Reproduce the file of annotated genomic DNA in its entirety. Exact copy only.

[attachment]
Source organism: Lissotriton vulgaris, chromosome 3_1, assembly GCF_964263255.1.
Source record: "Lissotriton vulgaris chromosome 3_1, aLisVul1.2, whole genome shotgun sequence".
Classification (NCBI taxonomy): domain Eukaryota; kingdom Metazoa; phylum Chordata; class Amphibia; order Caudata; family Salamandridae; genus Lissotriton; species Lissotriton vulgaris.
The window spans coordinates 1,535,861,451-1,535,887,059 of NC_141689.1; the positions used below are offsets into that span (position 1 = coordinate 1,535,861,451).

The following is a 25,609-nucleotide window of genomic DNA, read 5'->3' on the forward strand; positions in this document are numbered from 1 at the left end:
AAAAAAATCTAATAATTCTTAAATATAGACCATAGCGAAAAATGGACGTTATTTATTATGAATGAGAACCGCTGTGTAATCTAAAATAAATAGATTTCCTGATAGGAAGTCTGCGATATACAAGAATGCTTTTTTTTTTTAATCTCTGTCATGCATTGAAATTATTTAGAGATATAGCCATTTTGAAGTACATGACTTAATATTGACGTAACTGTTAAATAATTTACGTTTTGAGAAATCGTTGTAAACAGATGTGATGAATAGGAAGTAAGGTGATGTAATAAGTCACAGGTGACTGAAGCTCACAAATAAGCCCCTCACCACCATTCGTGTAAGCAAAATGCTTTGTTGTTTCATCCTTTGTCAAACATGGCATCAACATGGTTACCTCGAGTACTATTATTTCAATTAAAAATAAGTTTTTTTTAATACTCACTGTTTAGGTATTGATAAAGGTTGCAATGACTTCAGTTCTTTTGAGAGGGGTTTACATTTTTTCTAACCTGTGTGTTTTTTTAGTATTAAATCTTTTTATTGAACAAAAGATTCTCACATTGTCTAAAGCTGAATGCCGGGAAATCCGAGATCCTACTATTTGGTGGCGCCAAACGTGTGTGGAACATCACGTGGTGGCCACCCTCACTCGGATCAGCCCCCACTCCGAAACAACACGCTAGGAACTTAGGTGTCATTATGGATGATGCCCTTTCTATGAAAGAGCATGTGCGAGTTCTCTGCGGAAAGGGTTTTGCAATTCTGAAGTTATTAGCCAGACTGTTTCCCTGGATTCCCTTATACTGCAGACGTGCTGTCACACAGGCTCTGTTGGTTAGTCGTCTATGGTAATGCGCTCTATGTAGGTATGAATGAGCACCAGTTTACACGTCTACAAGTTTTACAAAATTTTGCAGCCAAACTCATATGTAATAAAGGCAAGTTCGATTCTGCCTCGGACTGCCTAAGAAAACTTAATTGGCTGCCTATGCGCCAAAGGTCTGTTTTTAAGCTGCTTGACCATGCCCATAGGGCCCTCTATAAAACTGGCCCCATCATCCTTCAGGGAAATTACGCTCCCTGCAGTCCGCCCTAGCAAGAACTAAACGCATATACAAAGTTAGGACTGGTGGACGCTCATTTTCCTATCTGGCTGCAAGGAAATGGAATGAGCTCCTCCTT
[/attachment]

Source organism: Lissotriton vulgaris, chromosome 3_1, assembly GCF_964263255.1.
Source record: "Lissotriton vulgaris chromosome 3_1, aLisVul1.2, whole genome shotgun sequence".
Classification (NCBI taxonomy): domain Eukaryota; kingdom Metazoa; phylum Chordata; class Amphibia; order Caudata; family Salamandridae; genus Lissotriton; species Lissotriton vulgaris.
The window spans coordinates 1,535,861,451-1,535,887,059 of NC_141689.1; the positions used below are offsets into that span (position 1 = coordinate 1,535,861,451).

The following is a 25,609-nucleotide window of genomic DNA, read 5'->3' on the forward strand; positions in this document are numbered from 1 at the left end:
AAAAAAATCTAATAATTCTTAAATATAGACCATAGCGAAAAATGGACGTTATTTATTATGAATGAGAACCGCTGTGTAATCTAAAATAAATAGATTTCCTGATAGGAAGTCTGCGATATACAAGAATGCTTTTTTTTTTTAATCTCTGTCATGCATTGAAATTATTTAGAGATATAGCCATTTTGAAGTACATGACTTAATATTGACGTAACTGTTAAATAATTTACGTTTTGAGAAATCGTTGTAAACAGATGTGATGAATAGGAAGTAAGGTGATGTAATAAGTCACAGGTGACTGAAGCTCACAAATAAGCCCCTCACCACCATTCGTGTAAGCAAAATGCTTTGTTGTTTCATCCTTTGTCAAACATGGCATCAACATGGTTACCTCGAGTACTATTATTTCAATTAAAAATAAGTTTTTTTTAATACTCACTGTTTAGGTATTGATAAAGGTTGCAATGACTTCAGTTCTTTTGAGAGGGGTTTACATTTTTTCTAACCTGTGTGTTTTTTTAGTATTAAATCTTTTTATTGAACAAAAGATTCTCACATTGTCTAAAGCTGAATGCCGGGAAATCCGAGATCCTACTATTTGGTGGCGCCAAACGTGTGTGGAACATCACGTGGTGGCCACCCTCACTCGGATCAGCCCCCACTCCGAAACAACACGCTAGGAACTTAGGTGTCATTATGGATGATGCCCTTTCTATGAAAGAGCATGTGCGAGTTCTCTGCGGAAAGGGTTTTGCAATTCTGAAGTTATTAGCCAGACTGTTTCCCTGGATTCCCTTATACTGCAGACGTGCTGTCACACAGGCTCTGTTGGTTAGTCGTCTATGGTAATGCGCTCTATGTAGGTATGAATGAGCACCAGTTTACACGTCTACAAGTTTTACAAAATTTTGCAGCCAAACTCATATGTAATAAAGGCAAGTTCGATTCTGCCTCGGACTGCCTAAGAAAACTTAATTGGCTGCCTATGCGCCAAAGGTCTGTTTTTAAGCTGCTTGACCATGCCCATAGGGCCCTCTATAAAACTGGCCCCATCATCCTTCAGGGAAATTACGCTCCCTGCAGTCCGCCCTAGCAAGAACTAAACGCATATACAAAGTTAGGACTGGTGGACGCTCATTTTCCTATCTGGCTGCAAGGAAATGGAATGAGCTCCTCCTT